video of grizzly bear bluff charging with Scenic Bear Viewing
Instagram, Scenic Bear Viewing

Video: What It Looks Like When a Bear Charges You

Would you be able to stand still?

Scenic Bear Viewing, a guiding company out of Homer, Alaska that specializes in flight-based bear viewing trips, recently posted an incredible (and frightening!) video of bluff, or fake, charge by a brown bear.

The video shows a guide and clients standing on a beach, at a safe distance of 50 yards from the bears they are photographing. Suddenly, one of the brown bears turns to the group and charges top-speed through the water at them. The clients have clearly all been briefed on proper bear safety, as they all stand together and shout at the bear. The guide, Martin, calmly steps up to meet the charging bear, heading him off, and the bear veers back into the water.

Scenic Bear Viewing runs many of their tours in Katmai National Park, long considered one of the premier places to view brown bears. The park is home to the world famous Brooks Falls, a waterfall that brown bears stake out every summer to snap up the sockeye salmon swimming upriver to spawn, and the equally famous Fat Bear Week, a yearly competition in which the internet votes for the thicc-est bear at the falls.

The beaches along the Pacific Coast of Katmai, similar to where the video was taken, also have some of the highest densities of bears in the world. Bear sightings are almost guaranteed, and as Scenic Bear Viewing explains, bears in Katmai have been visited for almost 30 years. It's part of the bears' daily lives to see humans photographing and admiring them.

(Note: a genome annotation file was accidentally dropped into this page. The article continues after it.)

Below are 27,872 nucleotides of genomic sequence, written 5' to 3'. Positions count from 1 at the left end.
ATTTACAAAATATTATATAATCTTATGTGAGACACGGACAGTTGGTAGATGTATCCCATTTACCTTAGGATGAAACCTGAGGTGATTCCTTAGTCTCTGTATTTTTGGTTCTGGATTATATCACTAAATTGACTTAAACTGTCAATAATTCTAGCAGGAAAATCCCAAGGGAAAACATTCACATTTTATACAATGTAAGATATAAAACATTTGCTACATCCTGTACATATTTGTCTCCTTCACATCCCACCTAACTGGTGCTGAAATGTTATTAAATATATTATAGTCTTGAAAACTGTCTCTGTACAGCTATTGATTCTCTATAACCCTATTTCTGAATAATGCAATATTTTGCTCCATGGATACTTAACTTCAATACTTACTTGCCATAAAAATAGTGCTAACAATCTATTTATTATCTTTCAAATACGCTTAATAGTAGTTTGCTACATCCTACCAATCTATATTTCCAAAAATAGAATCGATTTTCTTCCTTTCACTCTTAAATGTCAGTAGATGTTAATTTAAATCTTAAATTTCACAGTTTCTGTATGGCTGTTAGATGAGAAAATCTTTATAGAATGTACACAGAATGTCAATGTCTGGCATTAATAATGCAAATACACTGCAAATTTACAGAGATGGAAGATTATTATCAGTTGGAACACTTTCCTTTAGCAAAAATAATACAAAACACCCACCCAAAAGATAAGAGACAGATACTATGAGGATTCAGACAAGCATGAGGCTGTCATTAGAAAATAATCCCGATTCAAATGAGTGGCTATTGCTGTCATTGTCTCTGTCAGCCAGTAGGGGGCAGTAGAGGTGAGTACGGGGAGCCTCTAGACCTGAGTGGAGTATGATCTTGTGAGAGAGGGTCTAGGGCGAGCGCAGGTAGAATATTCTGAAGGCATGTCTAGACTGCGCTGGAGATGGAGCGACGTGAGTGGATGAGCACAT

However, despite being habituated towards human presence, the bears are still wild animals, and as such are unpredictable.

Basic Bear Safety

brown bear

Thankfully, the guides at Scenic Bear Viewing are pros at what they do, and the video is a perfect example of how to handle a charging bear. Most bear attacks, particularly brown, or grizzly, attacks, are because the bear is surprised or feels the need to be defensive. When in bear territory, make noise to ensure any bear in the area knows you're there, and if you come across a bear, never approach it and back away slowly, maintaining at least 50 yards distance.

If a brown bear does charge you, stand your ground just like Martin did in the video. While your first instinct may be to run, (trust us, we wanted to run just watching that video!) running can trigger a bear's prey drive, and not even Usain Bolt could outrun a bear on the hunt.

Many bear charges are bluff charges, which are fake charges that are simply meant to scare or intimidate you. The bear will puff itself up, have its head up and ears forward, and leap towards you. The bear is basically playing a game of chicken with you, so stand your ground, wave your arms, and speak loudly. When the bear realizes you're not a threat, or at least one that isn't worth messing with, it will stop or veer off to the side, just as the bear did in the video.

If the bear is aggressive, it will yawn or clack its teeth, or pound its front paws into the ground. If a bear is charging with the intent to take you down, its head will be down, its ears pointed backwards, and it will come barreling at you like a freight train.

Advice differs depending on if the bear is a black bear or a brown bear, but just remember the old adage: if it's brown, lie down and if it's black, fight back! When black bears attack, its generally of a predatory nature, so fighting back is your best bet, whereas when brown bears attack, its to neutralize a threat, so you should make yourself as unthreatening as possible by playing dead.

No Need to Be Bear-anoid

Don't let the fear of a bear attack (bear-anoia, if you will) keep you from enjoying the outdoors. Bear attacks are incredibly rare, even in Alaska. Make sure to brush up on your safety tips before going into bear-territory, carry bear-spray (bear-strength pepper spray), and keep your distance from any bears you encounter. Not only will it keep you safe, but it will also keep the bears safe.

READ MORE: Guide Expertly Spooks Away Grizzly Bear That Gets Way Too Close